Why you need to know objects and classes, and how to use them
This article describes the fundamentals of objects and classes in PHP V5, from the very basics through to inheritance, for experienced object-oriented programmers and those who have not yet been introduced to objects.
As a PHP programmer, you know variables and functions inside-out. Classes and objects, though, might be a different matter. It's possible to create perfectly good systems without defining a single class. Even if you decide to stay away from object-oriented programming in your own code, you will likely need to know object-oriented programming. For example, if you use a third-party library, such as those made available by PHP Extension and Application Repository (PEAR), you will find yourself instantiating objects and calling methods.
What are classes and objects?
Put simply, a class is a discrete block or bundle of variables and methods. These components usually coalesce around a single responsibility or set of responsibilities. In this article, you will create a class that collects methods for querying and populating a dictionary of terms and values.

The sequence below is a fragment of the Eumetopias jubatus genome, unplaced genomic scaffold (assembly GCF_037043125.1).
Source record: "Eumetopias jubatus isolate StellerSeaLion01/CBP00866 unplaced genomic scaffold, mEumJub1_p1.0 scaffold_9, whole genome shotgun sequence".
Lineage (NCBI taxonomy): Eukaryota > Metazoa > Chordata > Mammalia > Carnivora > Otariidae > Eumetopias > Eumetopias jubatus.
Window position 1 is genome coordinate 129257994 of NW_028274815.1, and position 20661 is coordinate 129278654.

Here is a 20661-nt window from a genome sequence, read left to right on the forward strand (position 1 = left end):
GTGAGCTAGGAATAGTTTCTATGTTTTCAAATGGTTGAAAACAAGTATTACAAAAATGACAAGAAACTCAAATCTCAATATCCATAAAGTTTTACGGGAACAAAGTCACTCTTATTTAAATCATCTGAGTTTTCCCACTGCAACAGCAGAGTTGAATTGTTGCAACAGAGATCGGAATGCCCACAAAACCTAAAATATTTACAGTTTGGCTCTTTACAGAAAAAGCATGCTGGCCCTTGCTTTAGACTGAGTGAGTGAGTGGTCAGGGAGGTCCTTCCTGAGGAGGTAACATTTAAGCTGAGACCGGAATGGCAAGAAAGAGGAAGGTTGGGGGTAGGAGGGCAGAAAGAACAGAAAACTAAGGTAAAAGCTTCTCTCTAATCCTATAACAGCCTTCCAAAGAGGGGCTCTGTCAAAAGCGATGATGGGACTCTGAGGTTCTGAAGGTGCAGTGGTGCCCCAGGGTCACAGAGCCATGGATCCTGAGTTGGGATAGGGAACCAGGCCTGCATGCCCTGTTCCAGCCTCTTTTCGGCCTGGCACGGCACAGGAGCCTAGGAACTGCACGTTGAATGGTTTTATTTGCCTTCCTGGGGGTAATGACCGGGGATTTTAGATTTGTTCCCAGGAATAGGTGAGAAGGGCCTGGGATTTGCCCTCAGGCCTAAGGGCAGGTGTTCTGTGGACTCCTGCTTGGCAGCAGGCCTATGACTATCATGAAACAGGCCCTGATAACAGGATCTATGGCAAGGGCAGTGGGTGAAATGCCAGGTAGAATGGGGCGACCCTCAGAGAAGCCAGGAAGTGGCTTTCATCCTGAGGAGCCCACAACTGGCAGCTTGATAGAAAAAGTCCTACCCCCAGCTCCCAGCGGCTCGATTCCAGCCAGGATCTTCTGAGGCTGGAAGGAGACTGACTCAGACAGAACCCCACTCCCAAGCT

A class can be used directly as a neat way of organizing data and functionality, very much like a bunch of functions and variables. This is to ignore a powerful dimension, however. Classes can be used to generate multiple instances in memory. Such instances are called objects. Each object has access to the same set of functions (called methods in an object-oriented context), and variables (called properties or instance variables), but the actual value of each variable may differ from object to object.
Think about a unit in a role-playing game -- a tank, perhaps. A
class may lay down a set of variables for tanks: defensive and
offensive capability, range, health, and so on. The class may also
define a set of functions, including
While the system contains one tank class, this class may be used to
generate tens or hundreds of tank objects, each potentially with its
own characteristics of health or range. A class, then, is a blueprint
or template for use in generating objects.
Perhaps the easiest way to understand classes and objects is to create some.